Postmodern subjectivism also inhibits a deep commitment to one’s own beliefs. Since faith is rooted in the practical matters of personal taste and experience, people tend to adopt and abandon beliefs according to the demands of the moment. After all, when truth is a human creation rather than something independent of ourselves, we may casually move on to some new “truth” whenever it suits us. How tragic it is when friends tell us, “I tried Christianity for a while, but it just didn’t work for me.”


Today evangelical Christians stand at a greater distance from those with whom we communicate than we did just 20 years ago. At that time, even those who rejected Christianity were prepared to discuss whether the evidence for Christianity’s truth was adequate. Today, this is much less frequently the case. Before we can broach the question of whether the Christian gospel is true, we have to establish that such a thing as truth exists.

To bridge the gap between ourselves and postmodern thinkers, we need to introduce additional steps in the communication process. Communicating with postmodern culture is not impossible; it’s just more difficult.

Suppose a villager in another land engaged you in a conversation about how to fend off the forest worm-demons, who are boring holes in people’s teeth. At some point, you would probably interrupt that villager. “Excuse me,” you would say with your hand raised. “We have a problem here. I can’t share my views about how to fend off these demons because I don’t believe they exist!”

The gap between the villager’s starting point and your starting point is too great for you to discuss demon countermeasures. This is why success in crosscultural communication requires more patience and care in approaching each discussion. Crosscultural missionaries may spend years learning the language and culture of those to whom they minister. Meanwhile, careless communicators are rarely successful in a crosscultural context, and they menace the ministry of other Christians as they blithely offend people in the name of Christ. Similarly, if we are to be successful communicators with postmodern people, including our own children and their friends, we will have to understand the postmodern outlook.


We don’t agree with some evangelical leaders who have suggested that truth-oriented or rational witnessing won’t work in the postmodern era. It has to work. If we argue that a truth-oriented gospel won’t win people today, we are really arguing that people can’t be won at all. Whatever “gospel” to which we win people without truth is certainly not the Christian gospel. Our message is unique, not because it leads to the most far-out spiritual experience, but because it is true. Paul ministered in a comparably nonrationalistic culture, but he didn’t hesitate to “persuade” people (2Cor.5:11. See also Acts 17:2-4).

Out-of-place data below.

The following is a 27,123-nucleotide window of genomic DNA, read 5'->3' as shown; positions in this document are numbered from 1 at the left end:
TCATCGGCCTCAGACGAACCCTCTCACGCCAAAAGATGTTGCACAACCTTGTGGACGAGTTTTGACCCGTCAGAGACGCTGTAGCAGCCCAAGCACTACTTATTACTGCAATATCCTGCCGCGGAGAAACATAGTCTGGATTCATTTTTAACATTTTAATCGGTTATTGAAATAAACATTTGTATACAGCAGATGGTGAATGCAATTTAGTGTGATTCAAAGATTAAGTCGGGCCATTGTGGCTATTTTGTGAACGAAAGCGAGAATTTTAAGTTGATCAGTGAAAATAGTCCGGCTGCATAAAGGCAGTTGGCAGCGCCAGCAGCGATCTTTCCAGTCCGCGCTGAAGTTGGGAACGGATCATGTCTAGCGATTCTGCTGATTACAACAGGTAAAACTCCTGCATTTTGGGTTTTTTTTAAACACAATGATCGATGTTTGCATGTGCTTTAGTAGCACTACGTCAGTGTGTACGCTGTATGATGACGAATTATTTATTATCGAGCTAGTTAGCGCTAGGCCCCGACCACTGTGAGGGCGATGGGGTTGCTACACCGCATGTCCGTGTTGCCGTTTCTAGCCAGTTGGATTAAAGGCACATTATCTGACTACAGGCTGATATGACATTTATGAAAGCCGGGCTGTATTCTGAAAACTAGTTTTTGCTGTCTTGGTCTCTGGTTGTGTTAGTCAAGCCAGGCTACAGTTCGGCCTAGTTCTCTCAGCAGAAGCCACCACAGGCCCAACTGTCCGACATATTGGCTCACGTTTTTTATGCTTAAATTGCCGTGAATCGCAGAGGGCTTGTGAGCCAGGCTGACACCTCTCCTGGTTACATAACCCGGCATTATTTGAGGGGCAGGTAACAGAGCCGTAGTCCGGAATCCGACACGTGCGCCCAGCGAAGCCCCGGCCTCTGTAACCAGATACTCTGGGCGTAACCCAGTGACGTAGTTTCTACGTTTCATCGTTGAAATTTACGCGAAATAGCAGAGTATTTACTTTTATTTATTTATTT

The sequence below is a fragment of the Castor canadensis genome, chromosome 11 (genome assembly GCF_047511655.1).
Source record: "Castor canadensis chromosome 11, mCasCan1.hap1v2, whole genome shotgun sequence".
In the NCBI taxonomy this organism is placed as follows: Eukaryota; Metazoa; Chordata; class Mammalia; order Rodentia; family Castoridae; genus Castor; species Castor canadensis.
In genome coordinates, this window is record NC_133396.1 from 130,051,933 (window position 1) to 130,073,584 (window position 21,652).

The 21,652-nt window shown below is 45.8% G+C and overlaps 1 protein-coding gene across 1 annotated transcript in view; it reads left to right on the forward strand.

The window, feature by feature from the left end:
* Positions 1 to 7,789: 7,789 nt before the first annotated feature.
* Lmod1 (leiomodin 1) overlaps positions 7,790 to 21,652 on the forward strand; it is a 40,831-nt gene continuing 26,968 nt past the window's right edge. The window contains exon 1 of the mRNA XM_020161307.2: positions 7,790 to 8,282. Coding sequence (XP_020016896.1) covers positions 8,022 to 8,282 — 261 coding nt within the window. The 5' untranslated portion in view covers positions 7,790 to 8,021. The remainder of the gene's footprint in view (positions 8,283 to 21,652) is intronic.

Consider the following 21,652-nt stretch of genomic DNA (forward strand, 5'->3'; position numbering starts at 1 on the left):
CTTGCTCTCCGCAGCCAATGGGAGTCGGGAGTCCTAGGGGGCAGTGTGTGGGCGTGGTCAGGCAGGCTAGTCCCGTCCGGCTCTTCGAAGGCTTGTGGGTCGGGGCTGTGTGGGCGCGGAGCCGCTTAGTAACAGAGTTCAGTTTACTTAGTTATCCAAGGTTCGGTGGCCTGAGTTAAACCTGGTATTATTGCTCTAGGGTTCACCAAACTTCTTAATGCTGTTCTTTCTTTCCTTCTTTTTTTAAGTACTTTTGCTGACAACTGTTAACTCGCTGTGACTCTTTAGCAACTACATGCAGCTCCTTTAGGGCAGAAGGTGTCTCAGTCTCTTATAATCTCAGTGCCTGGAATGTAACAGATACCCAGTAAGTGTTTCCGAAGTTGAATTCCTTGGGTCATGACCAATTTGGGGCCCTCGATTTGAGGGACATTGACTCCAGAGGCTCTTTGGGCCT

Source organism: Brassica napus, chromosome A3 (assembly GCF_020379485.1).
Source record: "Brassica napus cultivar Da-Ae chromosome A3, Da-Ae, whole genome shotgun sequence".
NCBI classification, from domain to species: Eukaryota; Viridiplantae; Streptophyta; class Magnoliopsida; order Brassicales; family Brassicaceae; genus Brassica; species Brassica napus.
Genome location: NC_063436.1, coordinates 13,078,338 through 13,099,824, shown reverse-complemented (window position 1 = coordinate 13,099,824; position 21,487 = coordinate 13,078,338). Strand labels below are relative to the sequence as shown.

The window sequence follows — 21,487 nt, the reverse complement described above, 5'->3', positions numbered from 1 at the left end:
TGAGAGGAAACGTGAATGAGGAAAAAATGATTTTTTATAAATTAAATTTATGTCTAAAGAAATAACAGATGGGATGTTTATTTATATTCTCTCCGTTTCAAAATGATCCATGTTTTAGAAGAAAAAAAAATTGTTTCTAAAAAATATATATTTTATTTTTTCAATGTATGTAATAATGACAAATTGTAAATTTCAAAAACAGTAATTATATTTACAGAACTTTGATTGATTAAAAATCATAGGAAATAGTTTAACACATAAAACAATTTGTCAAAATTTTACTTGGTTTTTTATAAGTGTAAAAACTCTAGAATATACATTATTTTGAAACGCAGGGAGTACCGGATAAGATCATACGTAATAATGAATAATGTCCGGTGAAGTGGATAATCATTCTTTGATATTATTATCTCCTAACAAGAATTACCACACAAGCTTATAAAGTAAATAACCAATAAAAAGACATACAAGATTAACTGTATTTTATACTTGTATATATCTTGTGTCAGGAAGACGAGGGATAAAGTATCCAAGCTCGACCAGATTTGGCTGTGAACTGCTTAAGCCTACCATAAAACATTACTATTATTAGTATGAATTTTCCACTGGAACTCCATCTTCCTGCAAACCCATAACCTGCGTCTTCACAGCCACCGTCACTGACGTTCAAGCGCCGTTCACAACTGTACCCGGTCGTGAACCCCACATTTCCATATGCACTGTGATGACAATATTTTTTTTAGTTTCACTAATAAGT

We dare not join the rush to dispense with reason and so-called “left-brain” arguments. The day we dispense with reason is the same day we dispense with truth. After all, if one proposition can be true, and its opposite is also true, what is a lie? God’s truth doesn’t depend on our thoughts. It is true regardless of what we think. But this sort of truth, objective truth, cannot exist apart from rational categories.

Of course, we are not suggesting that Christians merely offer objective truth while witnessing. We believe that relationship is more important than ever in a postmodern world. Demonstrating Christian love, Christlike lives, and experiencing the power of God are extremely important today, but these should supplement and illustrate the truth of the gospel, not replace it.


At Xenos Fellowship, we too have been struggling with the riddle of dialogue with postmodern culture. We have had some success and can suggest some promising directions for Christians to explore.

First, we find that Socratic or dialogue-based pre-evangelism is good for undermining the formulas that paralyze people’s minds and prevent them from comprehending God’s truth. Dialogue — specifically raising questions — is more palatable to postmodern hearers than authoritative declarations. Later, when they are more able to hear and think, we need to call them to moral and intellectual accountability to God. But again, we need extra steps before we reach that point.